Keens, Beans, and Greens

Keenie-Beanie, n.  a lifelong nickname for my sweet cousin Colleen which whom I had a great conversation tonight about vegetables!

mmmmm, veggies!

This weekend’s meals have been unique in unusual repetitions of leftover pizza and PB & J. Thus, little cooking-talk for the blog. However, you can thank my little cousin (okay only by 11 months) for asking me the most beautiful question this evening, “Lins, I’m trying to like vegetables. How can I make them taste interesting?”

Her second question was, “I know there are all kinds of spices and things out there, but what do I absolutely need in my cupboard??”

Oh, Keenie, you made my night! Well if you haven’t already checked out my growing list of cupboard essentials, you probably want to know my answer to this last question which ties right in with the first. Here it is: I create almost all of my flavorful and simple weeknight veggies with olive oil and coarse sea salt. That’s it!

If you’ve already read my post about roasting, you may predict where I’m going next… I told my Keen-Bean a few things:

  1. I agree with the great chefs out there that herbs are a fantastic method for flavoring vegetable dishes. However, with my basil in permanent hibernation, and my refusal to regularly spend $3 for fresh herbs at the grocery stores, I often prefer technique to bring out natural flavors.
  2. I know Keenie, like myself, probably grocery shops on a budget. And while I do enjoy tossing toasted pine nuts on my veggies, I’d rather emphasize the natural qualities of the ingredient, rather than adding ingredients to taste.
  3. Olive oil and a bit of sea salt can help maintain the nutritional integrity of vegetables (vs. seasoning packets or calorie & sodium-packed dressings) with methods such as roasting or sautéing.

On the right, for instance, are roasted tomatoes…the richest veggie sidedish you can imagine! Divine with homemade mac and cheese.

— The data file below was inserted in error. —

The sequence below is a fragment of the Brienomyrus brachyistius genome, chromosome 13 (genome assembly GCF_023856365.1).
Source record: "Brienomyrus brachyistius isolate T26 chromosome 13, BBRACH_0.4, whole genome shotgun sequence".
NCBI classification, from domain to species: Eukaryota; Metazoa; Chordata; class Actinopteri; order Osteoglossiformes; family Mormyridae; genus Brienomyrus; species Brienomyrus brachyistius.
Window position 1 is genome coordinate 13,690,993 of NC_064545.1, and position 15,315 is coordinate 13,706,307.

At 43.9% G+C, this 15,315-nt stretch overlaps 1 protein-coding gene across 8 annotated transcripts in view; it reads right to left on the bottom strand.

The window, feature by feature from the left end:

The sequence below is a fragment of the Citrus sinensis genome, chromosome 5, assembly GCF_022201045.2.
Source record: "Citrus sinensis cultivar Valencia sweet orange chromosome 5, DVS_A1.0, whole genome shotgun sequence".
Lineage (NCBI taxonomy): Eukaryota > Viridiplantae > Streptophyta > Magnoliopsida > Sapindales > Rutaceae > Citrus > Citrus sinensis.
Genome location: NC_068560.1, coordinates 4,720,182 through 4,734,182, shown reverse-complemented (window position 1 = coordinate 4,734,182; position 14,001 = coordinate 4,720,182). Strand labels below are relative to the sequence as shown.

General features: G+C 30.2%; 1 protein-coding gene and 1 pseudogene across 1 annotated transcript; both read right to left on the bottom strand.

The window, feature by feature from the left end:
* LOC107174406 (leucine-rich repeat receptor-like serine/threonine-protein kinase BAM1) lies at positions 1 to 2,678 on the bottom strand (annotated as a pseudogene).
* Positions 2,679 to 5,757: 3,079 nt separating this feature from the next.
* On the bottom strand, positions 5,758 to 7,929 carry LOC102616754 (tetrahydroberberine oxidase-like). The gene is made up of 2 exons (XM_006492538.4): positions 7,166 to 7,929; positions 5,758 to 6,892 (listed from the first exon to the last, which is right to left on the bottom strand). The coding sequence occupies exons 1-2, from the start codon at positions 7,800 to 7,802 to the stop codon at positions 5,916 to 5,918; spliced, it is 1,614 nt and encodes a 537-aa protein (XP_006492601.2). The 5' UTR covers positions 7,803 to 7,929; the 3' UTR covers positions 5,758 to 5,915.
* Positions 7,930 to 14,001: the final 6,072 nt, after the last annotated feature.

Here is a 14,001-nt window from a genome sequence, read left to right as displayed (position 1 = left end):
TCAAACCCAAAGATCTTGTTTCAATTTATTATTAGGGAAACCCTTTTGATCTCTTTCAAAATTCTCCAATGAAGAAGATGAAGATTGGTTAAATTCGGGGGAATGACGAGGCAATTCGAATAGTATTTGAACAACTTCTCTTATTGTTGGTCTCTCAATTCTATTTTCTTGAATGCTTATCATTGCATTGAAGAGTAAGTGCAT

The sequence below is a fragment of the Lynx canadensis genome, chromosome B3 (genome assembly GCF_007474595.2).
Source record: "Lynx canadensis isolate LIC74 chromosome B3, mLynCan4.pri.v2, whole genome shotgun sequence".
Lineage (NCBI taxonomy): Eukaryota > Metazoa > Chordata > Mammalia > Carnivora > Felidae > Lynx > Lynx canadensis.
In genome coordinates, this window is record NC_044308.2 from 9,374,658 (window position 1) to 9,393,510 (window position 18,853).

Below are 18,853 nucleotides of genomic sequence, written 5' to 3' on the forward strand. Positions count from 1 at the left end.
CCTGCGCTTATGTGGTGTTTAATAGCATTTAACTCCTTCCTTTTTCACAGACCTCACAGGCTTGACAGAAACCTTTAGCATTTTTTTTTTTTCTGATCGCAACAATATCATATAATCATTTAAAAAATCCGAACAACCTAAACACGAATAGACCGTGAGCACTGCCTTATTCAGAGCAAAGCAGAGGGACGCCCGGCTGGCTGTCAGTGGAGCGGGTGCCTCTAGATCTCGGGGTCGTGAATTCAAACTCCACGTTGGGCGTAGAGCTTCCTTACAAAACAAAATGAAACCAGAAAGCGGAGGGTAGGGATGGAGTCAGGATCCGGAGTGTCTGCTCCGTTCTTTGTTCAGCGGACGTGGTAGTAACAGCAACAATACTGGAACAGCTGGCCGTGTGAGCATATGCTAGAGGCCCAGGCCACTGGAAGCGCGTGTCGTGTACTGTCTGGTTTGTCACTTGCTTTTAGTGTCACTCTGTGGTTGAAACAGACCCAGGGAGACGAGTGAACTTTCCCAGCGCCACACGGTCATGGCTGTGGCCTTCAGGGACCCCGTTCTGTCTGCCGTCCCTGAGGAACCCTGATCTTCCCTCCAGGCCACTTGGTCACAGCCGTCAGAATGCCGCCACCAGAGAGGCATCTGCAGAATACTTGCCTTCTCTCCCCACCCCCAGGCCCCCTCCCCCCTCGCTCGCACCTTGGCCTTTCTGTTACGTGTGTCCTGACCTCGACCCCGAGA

And guess what went into this? Olive oil and coarse salt sprinkled over sliced tomatoes on a baking sheet and baked until soft and shriveled. I know it’s not time for tomatoes yet, but you can do the same with potatoes, onions, fresh green beans, broccoli, carrots, etc. etc. etc.

Though this post isn’t about meat, olive oil and coarse salt are a great cooking foundation for roasted shrimp or chicken. Just 1 tablespoon of olive oil, salt and pepper tossed with shrimp, roasted for 6 minutes at 400 degrees produces painless, perfect shrimp. Ask my dad, who’s now a believer 🙂

unpeeled shrimp (though peeled would work even better) with 1 tablespoon olive oil, salt and pepper

just 6 minutes later and ready to enjoy! (well, by the seafood lovers that is...)

even this skillet-roasted chicken began with olive oil and salt, and ended with a simple pan-sauce of lemon and fresh thyme

Minimizing ingredients can help you enjoy (and benefit from) the natural, nutritional content of your food.  Remember, just keep it simple, fresh, and healthy.

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Filed under lickety-quick, techniques, the basics

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